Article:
A new study shows potential progress toward such a tool. Authors of a paper published in the Multiple Sclerosis Journal describe a 10-minute battery of computerized tests that was able to identify with fairly good sensitivity those patients who experienced cognitive impairment. This study, like several other similar efforts, awaits verification before they are more broadly accepted. It is hoped that such tools will come at no or minimal cost to the patients.

Identifying cognitive dysfunction early may be importan...

Swedish Contributes to New Treatment Option for Multiple Sclerosis

September 18, 2012

 On September 12, 2012, the Food and Drug Administration (FDA) approved teriflunomide for the treatment of multiple sclerosis (MS). Teriflunomide (AUBAGIO) is a once-daily pill for the treatment of relapsing forms of MS. Led by Dr. Lily Jung Henson, the Swedish Neuroscience Institute was among several clinical sites that tested the drug. Results of the research showed that teriflunomide can lessen MS disease activity. Specifically, it behaves similarly to injectable therapies by slowing MS relapse frequency, the rate of disability and MRI activity.

The safety profile, however, is more challenging than ....

Expecting the Best in Pregnancy and Multiple Sclerosis

May 16, 2011

Considering that multiple sclerosis (MS) affects primarily women of childbearing age, it comes as no surprise that for many patients MS and pregnancy often occur together. The issues to consider when discussing pregnancy and MS include:

  • How pregnancy affects MS
  • How MS affects pregnancy
  • How MS treatment should be managed throughout pregnancy

The Pregnancy in MS (PRIMS) study of 254 patients revealed that pregnancy is generally protective against MS relapses, in particular during the third trimester. In contrast, the same study found a rebound of relapses during three months post delivery, with 30 percent of women experiencing a relapse within three months after delivery. Several strategies have been proposed to avert the risk of postpartum relapse, including the use of pro...

Specialties

Clinical Interests
  • Autoimmune Disorders
  • Clinical Trials
  • Double Vision
  • Immunology
  • Limb Numbness
  • Multiple Sclerosis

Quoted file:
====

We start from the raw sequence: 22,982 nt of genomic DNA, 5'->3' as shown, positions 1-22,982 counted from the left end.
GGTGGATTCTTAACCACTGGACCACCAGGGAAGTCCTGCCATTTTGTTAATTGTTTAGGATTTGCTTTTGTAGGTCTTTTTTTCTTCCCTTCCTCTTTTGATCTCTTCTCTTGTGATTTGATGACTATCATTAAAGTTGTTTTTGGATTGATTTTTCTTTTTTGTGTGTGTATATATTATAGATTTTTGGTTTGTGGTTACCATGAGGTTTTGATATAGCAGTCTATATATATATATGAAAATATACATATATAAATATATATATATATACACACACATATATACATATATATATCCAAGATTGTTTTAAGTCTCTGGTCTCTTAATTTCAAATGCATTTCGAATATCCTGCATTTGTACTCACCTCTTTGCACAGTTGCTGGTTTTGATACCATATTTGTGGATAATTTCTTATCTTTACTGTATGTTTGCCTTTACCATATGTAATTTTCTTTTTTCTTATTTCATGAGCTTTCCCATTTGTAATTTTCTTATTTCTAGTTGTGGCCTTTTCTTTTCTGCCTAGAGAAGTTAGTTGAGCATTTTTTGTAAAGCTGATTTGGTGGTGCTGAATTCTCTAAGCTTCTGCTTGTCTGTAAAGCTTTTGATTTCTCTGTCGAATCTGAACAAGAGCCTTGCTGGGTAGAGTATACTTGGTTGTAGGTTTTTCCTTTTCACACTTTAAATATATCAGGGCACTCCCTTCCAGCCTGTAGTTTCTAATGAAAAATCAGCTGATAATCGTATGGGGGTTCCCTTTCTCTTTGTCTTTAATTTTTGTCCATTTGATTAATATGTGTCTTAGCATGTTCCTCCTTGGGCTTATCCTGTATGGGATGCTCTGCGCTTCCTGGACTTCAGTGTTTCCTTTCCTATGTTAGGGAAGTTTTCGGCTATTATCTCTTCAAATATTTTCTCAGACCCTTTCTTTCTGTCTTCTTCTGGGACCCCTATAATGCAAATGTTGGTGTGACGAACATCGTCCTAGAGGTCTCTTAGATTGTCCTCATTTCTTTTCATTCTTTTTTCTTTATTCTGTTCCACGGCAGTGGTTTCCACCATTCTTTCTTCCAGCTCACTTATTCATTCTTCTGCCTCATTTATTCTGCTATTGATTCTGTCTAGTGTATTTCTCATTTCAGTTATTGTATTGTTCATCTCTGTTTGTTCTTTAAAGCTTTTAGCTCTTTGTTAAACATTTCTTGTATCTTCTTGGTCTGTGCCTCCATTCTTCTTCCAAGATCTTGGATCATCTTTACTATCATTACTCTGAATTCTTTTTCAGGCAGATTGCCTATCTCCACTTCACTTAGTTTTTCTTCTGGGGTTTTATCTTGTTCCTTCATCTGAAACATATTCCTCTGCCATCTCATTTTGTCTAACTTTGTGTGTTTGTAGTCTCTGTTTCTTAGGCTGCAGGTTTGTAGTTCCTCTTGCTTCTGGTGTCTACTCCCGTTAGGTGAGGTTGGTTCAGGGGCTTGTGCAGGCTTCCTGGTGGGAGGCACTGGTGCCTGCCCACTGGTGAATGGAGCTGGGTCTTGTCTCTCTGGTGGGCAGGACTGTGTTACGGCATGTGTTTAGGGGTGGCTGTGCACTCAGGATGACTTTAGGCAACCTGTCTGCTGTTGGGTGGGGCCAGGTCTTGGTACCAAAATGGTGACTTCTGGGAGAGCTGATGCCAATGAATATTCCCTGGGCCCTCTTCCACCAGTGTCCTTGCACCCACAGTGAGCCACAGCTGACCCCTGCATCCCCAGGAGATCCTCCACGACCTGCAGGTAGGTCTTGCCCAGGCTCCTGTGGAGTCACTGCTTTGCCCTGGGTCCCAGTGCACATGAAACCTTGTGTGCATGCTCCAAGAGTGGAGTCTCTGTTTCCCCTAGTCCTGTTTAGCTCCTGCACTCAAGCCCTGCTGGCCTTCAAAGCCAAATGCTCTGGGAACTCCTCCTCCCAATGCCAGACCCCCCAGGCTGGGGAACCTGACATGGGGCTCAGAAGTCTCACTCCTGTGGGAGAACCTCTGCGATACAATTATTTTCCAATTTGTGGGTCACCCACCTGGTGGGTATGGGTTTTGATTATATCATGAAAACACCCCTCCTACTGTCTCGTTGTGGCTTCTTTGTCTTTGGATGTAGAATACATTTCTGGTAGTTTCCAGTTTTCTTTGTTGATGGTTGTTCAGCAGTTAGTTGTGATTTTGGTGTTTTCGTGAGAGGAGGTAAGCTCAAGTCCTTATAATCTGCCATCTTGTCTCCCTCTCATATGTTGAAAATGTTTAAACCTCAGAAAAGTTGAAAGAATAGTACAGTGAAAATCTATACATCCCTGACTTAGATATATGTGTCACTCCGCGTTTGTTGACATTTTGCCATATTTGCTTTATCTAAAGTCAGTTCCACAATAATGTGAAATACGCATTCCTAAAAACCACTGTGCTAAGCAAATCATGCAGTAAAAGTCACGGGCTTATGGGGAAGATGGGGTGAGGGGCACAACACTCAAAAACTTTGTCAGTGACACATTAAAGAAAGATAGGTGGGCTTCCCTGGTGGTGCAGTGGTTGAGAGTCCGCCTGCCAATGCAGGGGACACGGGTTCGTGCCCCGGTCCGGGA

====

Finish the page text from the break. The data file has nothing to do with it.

• Multiple Sclerosis Clinics at SNI
  • Multiple Sclerosis Program
  • Neuroimmunology
  • Swedish Neuroscience Institute
  • The Multiple Sclerosis Specialists at the Swedish Neuroscience Institute

Reviews

Patient Ratings and Comments
About Our Survey

The Patient Rating score is based on responses given during the CAHPS Patient Experience Survey. Responses are measured on a 10-point scale, with 10 being the best score. These scores are then translated to a 5-point scale in order to display results in a 5-star rating. Comments are also gathered from the same survey and displayed in their entirety with the exception of any language that may be considered slander, libel or contain private health information, which will be removed prior to publishing the comments.

4.6 out of 5 (65 Ratings, 5 Comments)

20

01/20/2015
he was not listening to me but just using my chart notes. I need someone that would actually listen to me.
Swedish Patient
100

11/30/2014
I was referred to Dr. Repovic by another neurologist. And Swedish is highly praised and recommended by friends who have received received their care. I hope I never have to recommend anyone for my rare condition, but I continue to recommend the high level of care I have received.
Swedish Patient
100

11/30/2014
I have recommended my doctor to a friend and they thought he was very good.
Swedish Patient
70

10/07/2014
Could improve by ensuring my previous charts are read so knows my full history.
Swedish Patient
100

09/08/2014
I do wish he didn't poo-pah healthy eating/allergy concerns my husband has.
Swedish Patient